Sam Schmidt Powers A Head-Controlled Corvette C8 At Goodwood

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When racer Sam Schmidt crashed at Walt Disney World Speedway ahead of the 2000 IndyCar season, he was diagnosed with quadriplegia, which effectively ended his racing career. But this weekend, advancements in technology mean the IndyCar team owner is racing a Corvette C8 up the hill at Goodwood.

Schmidt has had a longstanding partnership with Arrow Electronics, a Fortune 500 company that has sponsored Schmidt’s teams for years, and the two have been working together on developing a car that can be controlled by nothing but one’s head movements, which is much of what Schmidt can control.

Enter the Corvette SAM, or Semi-Autonomous Motorcar. Schmidt has been working on this since 2013, and he was able to make his first lap around the Indianapolis Motor Speedway in 2014. Since then, he and Arrow have been implementing countless other improvements that have allowed Schmidt to travel faster and farther, with test runs at the Pikes Peak Hillclimb and road trips to iconic destinations. Schmidt’s home state, Nevada, has even issued him a unique driver’s license that allows him to legally operate these cars on the road.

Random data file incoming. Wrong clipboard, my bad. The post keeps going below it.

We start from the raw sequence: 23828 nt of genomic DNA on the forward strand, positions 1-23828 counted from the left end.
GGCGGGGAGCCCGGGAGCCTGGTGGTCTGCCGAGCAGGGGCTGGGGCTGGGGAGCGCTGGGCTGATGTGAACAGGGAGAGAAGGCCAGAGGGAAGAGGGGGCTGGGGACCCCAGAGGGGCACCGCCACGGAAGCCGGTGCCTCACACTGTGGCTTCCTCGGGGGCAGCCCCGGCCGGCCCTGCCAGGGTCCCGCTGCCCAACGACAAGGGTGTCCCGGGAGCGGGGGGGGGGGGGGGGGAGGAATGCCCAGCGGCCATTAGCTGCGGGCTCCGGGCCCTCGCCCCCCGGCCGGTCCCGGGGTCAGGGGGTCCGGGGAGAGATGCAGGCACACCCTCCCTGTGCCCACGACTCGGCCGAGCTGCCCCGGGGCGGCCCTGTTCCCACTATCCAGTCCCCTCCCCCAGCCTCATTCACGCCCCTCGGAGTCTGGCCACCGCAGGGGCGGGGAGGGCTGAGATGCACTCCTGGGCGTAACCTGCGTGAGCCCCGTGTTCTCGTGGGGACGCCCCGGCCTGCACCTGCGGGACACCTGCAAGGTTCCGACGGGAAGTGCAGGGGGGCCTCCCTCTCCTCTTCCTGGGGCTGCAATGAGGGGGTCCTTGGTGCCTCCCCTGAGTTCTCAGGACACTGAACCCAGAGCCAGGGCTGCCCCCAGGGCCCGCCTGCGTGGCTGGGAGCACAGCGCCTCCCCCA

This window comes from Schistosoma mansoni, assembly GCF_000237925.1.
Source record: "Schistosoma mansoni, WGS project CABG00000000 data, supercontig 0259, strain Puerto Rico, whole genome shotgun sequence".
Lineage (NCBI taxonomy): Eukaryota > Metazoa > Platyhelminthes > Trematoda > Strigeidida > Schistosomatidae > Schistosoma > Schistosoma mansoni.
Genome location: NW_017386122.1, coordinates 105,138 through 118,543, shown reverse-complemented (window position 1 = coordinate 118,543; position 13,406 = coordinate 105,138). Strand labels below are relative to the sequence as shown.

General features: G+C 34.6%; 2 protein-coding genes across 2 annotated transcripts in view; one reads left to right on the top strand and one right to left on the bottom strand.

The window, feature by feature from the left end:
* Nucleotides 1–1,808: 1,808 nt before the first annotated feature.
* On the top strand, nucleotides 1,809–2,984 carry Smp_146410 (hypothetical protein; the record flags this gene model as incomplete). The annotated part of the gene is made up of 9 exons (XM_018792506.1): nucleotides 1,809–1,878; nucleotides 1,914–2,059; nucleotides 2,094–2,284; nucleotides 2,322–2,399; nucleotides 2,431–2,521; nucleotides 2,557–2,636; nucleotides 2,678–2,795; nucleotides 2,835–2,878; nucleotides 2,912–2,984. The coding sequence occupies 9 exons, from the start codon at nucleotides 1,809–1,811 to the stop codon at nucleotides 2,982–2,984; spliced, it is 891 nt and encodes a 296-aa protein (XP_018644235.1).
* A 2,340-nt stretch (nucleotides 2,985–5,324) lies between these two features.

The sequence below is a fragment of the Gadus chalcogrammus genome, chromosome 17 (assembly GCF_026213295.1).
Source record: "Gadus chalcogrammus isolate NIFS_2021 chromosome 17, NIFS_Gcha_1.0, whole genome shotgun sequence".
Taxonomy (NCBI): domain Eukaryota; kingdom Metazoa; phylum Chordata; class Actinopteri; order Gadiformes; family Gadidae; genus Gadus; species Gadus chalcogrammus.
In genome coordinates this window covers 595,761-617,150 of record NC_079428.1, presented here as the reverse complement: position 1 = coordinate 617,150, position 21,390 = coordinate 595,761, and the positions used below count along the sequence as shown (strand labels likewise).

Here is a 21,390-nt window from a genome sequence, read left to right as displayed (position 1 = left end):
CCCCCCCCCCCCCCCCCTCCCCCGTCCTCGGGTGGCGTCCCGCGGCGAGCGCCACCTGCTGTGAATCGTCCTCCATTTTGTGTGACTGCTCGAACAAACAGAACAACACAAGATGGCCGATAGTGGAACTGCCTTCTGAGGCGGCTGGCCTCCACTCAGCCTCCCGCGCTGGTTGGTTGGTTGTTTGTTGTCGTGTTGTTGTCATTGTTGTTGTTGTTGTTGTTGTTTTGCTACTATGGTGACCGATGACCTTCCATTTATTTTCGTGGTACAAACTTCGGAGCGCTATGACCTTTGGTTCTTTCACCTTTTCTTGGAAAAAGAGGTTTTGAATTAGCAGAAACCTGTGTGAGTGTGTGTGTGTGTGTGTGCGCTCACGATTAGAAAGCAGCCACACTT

Now, you can watch him make a lap at the Goodwood Festival of Speed, which is taking place this weekend:

To control the car, sensors track the driver’s subtle head movements which correspond to specific actions in the car. The driver wears a hat fitted with eight infrared sensors that can be tracked by cameras and provide real-time feedback.

So, to decide where he wanted to go in the initial concept, Schmidt just had to look in that direction. To accelerate, he had to tilt his head and tap the headrest, which signaled acceleration in 10 mph increments. To brake, he bit down on a sensor between his teeth.

The concept has grown more refined over time with testing and advancements in technology. Now, Sam puffs breath into a mouthpiece that can sense pressure changes and which controls acceleration based on the amount of air pressure Schmidt creates. That same mouth pressure sensor is used in braking, but instead of exhaling, Schmidt sips air, and the changes in air pressure again dictate the force of braking used. He also has much better control over the racing line now.

Arrow has also used its team of dedicated engineers to provide Schmidt with an exoskeleton that allowed him to walk for the first time in over two decades and dance with his daughter at her wedding.

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